Michael Sims


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Michael Sims (born February 17, 1958, in Crossville, TN) is an American nonfiction writer. His books include Darwin's Orchestra (1997), Adam's Navel (2003), Apollo’s Fire (2007), In the Womb: Animals (2009), and The Story of Charlotte's Web (2011). He is also an anthologist and editor of several volumes of Victorian and Edwardian fiction and poetry. Born in rural eastern Tennessee, near the small town of Crossville, Sims has described in interviews how he grew up in a household without a telephone, an automobile, or, at times, indoor plumbing. 

He spent his teenage years in a wheelchair because of rheumatic arthritis following an attack of rheumatic fever. Although Robert Macfarlane in the Sunday Times (London) said that Sims "is clearly the beneficiary of a wide-ranging American liberal-arts education," actually, Sims did not attend university. But he developed a preoccupation with literature, art, and nature in childhood, themes that dominate his adult work.

Sims published his first book, Darwin's Orchestra, in 1997, about which Martin Gardner wrote, "Sims's range is awesome." But it was Sims's second book, Adam's Navel: A Natural and Cultural History of the Human Form, in 2003 that established his reputation as an original and witty observer of the natural world. Published simultaneously in the U.S. and England, it was chosen as a Library Journal Best Science Book and a New York Times Notable Book.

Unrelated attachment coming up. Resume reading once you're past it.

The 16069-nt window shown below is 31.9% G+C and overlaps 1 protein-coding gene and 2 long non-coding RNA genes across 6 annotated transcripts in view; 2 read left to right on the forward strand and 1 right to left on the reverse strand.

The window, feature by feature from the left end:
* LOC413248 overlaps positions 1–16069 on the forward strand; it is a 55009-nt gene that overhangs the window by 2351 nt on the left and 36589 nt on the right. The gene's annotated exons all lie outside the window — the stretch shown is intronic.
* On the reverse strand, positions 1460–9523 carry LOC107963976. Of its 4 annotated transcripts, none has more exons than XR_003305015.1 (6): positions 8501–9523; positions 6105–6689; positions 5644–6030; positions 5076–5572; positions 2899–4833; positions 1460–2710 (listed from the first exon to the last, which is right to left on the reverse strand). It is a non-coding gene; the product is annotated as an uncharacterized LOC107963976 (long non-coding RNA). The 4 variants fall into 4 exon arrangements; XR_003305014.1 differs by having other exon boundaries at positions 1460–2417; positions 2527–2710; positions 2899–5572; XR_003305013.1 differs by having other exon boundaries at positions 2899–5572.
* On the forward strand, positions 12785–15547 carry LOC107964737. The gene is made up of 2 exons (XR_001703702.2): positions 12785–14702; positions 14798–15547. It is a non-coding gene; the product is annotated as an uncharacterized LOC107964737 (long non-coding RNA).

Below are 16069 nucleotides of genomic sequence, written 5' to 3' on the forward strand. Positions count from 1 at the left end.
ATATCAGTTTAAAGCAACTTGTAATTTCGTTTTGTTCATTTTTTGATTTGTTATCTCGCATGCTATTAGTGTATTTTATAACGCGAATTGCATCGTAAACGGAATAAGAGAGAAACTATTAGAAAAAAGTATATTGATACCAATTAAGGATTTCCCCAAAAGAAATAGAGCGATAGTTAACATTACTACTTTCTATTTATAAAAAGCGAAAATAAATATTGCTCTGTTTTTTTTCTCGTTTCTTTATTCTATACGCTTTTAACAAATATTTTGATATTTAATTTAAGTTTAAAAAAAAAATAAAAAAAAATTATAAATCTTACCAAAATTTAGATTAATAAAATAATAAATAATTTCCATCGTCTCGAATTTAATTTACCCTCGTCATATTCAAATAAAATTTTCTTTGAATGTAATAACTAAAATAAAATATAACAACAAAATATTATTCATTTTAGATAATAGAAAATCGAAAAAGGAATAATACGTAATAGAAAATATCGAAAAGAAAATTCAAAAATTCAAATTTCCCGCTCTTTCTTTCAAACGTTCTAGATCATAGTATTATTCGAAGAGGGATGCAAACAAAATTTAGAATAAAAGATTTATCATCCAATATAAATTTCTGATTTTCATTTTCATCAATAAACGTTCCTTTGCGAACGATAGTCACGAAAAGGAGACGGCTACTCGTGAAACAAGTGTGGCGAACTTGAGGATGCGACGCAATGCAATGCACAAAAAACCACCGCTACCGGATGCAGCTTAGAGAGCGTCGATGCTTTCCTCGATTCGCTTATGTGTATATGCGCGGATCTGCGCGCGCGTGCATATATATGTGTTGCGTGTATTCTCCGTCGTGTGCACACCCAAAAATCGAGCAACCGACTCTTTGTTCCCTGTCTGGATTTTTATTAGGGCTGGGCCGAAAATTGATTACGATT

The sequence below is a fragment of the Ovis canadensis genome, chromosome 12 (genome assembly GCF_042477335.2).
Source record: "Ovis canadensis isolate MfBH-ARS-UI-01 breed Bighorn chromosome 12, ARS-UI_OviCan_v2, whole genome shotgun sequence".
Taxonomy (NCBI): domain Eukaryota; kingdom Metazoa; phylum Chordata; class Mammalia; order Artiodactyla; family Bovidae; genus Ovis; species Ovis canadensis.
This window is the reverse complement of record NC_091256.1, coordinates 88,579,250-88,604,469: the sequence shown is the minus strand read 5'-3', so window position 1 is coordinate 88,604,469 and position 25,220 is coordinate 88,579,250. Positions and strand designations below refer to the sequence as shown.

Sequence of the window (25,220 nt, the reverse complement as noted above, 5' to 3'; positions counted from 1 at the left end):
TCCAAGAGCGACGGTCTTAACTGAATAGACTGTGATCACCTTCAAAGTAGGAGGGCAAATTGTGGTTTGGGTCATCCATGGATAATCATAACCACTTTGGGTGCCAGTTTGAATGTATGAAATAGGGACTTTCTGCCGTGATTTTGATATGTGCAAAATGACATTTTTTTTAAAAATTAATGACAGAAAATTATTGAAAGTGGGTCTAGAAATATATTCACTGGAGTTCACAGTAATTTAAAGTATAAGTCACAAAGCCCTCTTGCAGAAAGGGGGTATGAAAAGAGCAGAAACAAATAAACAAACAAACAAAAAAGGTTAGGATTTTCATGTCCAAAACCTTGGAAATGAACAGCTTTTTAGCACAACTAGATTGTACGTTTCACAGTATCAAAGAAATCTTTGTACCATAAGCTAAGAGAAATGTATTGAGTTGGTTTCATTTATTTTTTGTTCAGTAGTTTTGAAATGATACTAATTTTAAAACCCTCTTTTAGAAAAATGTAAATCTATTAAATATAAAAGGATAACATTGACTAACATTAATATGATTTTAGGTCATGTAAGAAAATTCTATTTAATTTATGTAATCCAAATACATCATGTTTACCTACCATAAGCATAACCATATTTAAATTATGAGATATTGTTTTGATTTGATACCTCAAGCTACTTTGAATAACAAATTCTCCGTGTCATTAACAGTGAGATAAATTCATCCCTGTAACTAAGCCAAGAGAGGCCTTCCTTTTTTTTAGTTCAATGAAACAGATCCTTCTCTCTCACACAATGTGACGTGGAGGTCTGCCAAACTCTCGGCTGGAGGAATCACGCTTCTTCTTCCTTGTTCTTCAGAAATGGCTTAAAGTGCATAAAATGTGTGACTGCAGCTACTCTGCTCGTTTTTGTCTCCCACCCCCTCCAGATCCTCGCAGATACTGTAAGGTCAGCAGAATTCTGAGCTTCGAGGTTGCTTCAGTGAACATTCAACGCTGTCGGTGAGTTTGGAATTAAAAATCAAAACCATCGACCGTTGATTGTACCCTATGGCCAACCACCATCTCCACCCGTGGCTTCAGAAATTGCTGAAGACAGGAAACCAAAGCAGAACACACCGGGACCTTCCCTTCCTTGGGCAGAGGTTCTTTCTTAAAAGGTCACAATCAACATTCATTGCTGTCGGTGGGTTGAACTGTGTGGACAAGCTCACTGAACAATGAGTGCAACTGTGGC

In 2007 Viking published Apollo's Fire: A Day on Earth in Nature and Imagination, which National Public Radio chose as one of the year's best science books. In 2009 National Geographic Books published In the Womb: Animals, a companion book to two installments of the acclaimed In the Womb series on the National Geographic Channel.

Sims's writing has been published in many periodicals, including the Washington Post, Los Angeles Times, New Statesman, Chronicle of Higher Education, Gourmet, Orion, and American Archaeology. He has appeared on many radio and television programs, including a multi-part documentary about women's bodies on BBC Radio 4's popular program Woman's Hour and The Early Show on CBS and Inside Edition.

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